By Ed Pierce, Fleet Industry Marketer
Although the economy has been growing for some time now, businesses continue to focus on savings when comparing products and services. Savings is just too limited a means of determining the potential benefit of a product or service.
A good example: cost savings persist in carrying the most weight in the procurement’s “weighted scorecard”. Worse, there is the oversimplification of costs into two buckets — “hard” or “soft.” This effort may uncover easy-to-find “hard” cost savings while disregarding or undervaluing “soft” costs that have a detrimental effect on the business.
The Value Spectrum Improves the Analysis
Value, on the other hand, is all-encompassing. It takes into account both cost reduction and revenue generation. Yes, it is inherently harder to analyze but provides a more accurate basis for decision-making by offering an entire spectrum of possible business rewards.
Picture the left side of the value spectrum as products or services that generate savings in the budget TODAY.
Moving to the right, a product or service that delivers savings on the balance sheet, cash flow, or working capital is FUTURE-oriented, but still quantifiable.
Next to the right are products or services that contribute to cost avoidance or capacity enhancement. These bring EXPECTED savings realized from higher production, increased customer satisfaction or faster transaction speed.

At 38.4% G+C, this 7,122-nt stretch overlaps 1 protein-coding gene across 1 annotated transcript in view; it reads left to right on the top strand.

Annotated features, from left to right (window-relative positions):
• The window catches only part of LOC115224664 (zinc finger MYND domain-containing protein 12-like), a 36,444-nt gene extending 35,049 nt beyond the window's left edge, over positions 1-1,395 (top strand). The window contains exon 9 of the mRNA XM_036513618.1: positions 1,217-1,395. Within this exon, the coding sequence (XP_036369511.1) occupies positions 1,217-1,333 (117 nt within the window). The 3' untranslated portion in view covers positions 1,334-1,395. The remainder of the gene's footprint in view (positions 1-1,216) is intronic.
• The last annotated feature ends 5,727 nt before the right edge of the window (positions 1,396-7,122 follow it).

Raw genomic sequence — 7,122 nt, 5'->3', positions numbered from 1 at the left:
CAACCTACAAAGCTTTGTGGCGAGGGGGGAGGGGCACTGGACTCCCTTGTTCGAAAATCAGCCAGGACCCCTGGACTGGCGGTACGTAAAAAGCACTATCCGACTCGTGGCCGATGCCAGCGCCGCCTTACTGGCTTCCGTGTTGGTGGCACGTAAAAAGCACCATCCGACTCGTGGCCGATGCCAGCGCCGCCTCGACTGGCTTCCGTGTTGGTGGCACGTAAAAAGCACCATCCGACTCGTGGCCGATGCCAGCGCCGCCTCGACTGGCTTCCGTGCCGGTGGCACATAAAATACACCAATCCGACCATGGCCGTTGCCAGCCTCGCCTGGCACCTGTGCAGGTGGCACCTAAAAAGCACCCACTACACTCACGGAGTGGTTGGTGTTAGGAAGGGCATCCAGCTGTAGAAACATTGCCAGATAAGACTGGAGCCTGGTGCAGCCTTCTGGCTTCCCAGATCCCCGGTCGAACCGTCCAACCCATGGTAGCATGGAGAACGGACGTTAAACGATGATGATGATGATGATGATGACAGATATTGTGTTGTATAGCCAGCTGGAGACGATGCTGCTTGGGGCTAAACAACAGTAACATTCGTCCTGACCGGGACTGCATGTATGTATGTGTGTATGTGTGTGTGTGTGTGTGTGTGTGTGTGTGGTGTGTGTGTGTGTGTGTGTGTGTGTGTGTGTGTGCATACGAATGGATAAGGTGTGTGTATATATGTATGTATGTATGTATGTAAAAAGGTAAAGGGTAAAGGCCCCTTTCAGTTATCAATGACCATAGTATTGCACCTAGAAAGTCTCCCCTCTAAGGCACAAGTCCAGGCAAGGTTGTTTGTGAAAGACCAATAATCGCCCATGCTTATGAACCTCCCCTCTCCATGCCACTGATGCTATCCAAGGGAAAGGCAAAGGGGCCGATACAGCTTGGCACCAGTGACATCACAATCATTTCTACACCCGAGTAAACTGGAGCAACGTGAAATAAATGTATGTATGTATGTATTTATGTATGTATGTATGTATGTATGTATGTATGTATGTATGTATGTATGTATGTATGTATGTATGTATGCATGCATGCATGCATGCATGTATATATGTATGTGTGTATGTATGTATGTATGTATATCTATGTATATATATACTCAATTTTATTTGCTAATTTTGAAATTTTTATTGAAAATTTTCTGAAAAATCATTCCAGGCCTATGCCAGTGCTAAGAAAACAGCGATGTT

On the far right are products or services that are ALIGNED with corporate goals, e.g., safety improvements, legal, or environmental changes. These products have no immediate proof of savings. They offer no initial quantifiers, meaning that they are riskier.
Movement Within the Spectrum
However, there are plenty of opportunities for a product or service to migrate from one category to another. What starts as EXPECTED can deliver tangible results TODAY over time as EXPECTED savings come to fruition during implementation.
Fleet industry product and service providers need to deliver a compelling value story to customers and prospects. By introducing them to the concept of the value spectrum instead of being pigeonholed into an evaluation of hard and soft costs, there’s a better chance to demonstrate real value while helping the company make a more informed decision.
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